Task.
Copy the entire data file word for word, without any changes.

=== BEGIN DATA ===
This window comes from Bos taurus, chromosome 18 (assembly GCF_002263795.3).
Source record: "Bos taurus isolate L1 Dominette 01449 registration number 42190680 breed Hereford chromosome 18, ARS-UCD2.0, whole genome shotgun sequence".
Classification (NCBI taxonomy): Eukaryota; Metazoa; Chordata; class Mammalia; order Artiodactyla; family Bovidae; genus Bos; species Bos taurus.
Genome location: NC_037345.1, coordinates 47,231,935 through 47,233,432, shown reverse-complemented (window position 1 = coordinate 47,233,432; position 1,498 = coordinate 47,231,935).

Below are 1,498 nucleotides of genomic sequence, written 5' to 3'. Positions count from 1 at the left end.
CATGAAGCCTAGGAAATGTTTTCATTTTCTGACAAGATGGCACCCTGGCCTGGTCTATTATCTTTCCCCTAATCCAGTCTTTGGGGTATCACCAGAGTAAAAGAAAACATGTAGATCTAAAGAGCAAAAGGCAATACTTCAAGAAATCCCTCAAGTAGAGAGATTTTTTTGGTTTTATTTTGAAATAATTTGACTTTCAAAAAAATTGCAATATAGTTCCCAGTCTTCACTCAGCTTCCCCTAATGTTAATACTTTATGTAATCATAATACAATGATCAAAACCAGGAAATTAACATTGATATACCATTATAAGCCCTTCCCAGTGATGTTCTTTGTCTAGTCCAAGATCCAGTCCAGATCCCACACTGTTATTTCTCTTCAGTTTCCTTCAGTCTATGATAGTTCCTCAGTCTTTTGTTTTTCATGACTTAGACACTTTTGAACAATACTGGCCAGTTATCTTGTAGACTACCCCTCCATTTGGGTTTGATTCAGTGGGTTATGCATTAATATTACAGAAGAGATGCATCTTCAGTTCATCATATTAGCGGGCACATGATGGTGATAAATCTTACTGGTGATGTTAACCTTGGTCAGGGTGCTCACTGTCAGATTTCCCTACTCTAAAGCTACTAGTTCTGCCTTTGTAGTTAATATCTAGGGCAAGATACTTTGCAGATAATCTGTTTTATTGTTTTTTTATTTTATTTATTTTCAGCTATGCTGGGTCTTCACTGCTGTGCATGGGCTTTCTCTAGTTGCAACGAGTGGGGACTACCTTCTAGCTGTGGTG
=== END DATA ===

This window comes from Bos taurus, chromosome 18 (assembly GCF_002263795.3).
Source record: "Bos taurus isolate L1 Dominette 01449 registration number 42190680 breed Hereford chromosome 18, ARS-UCD2.0, whole genome shotgun sequence".
Classification (NCBI taxonomy): Eukaryota; Metazoa; Chordata; class Mammalia; order Artiodactyla; family Bovidae; genus Bos; species Bos taurus.
Genome location: NC_037345.1, coordinates 47,231,935 through 47,233,432, shown reverse-complemented (window position 1 = coordinate 47,233,432; position 1,498 = coordinate 47,231,935).

Below are 1,498 nucleotides of genomic sequence, written 5' to 3'. Positions count from 1 at the left end.
CATGAAGCCTAGGAAATGTTTTCATTTTCTGACAAGATGGCACCCTGGCCTGGTCTATTATCTTTCCCCTAATCCAGTCTTTGGGGTATCACCAGAGTAAAAGAAAACATGTAGATCTAAAGAGCAAAAGGCAATACTTCAAGAAATCCCTCAAGTAGAGAGATTTTTTTGGTTTTATTTTGAAATAATTTGACTTTCAAAAAAATTGCAATATAGTTCCCAGTCTTCACTCAGCTTCCCCTAATGTTAATACTTTATGTAATCATAATACAATGATCAAAACCAGGAAATTAACATTGATATACCATTATAAGCCCTTCCCAGTGATGTTCTTTGTCTAGTCCAAGATCCAGTCCAGATCCCACACTGTTATTTCTCTTCAGTTTCCTTCAGTCTATGATAGTTCCTCAGTCTTTTGTTTTTCATGACTTAGACACTTTTGAACAATACTGGCCAGTTATCTTGTAGACTACCCCTCCATTTGGGTTTGATTCAGTGGGTTATGCATTAATATTACAGAAGAGATGCATCTTCAGTTCATCATATTAGCGGGCACATGATGGTGATAAATCTTACTGGTGATGTTAACCTTGGTCAGGGTGCTCACTGTCAGATTTCCCTACTCTAAAGCTACTAGTTCTGCCTTTGTAGTTAATATCTAGGGCAAGATACTTTGCAGATAATCTGTTTTATTGTTTTTTTATTTTATTTATTTTCAGCTATGCTGGGTCTTCACTGCTGTGCATGGGCTTTCTCTAGTTGCAACGAGTGGGGACTACCTTCTAGCTGTGGTG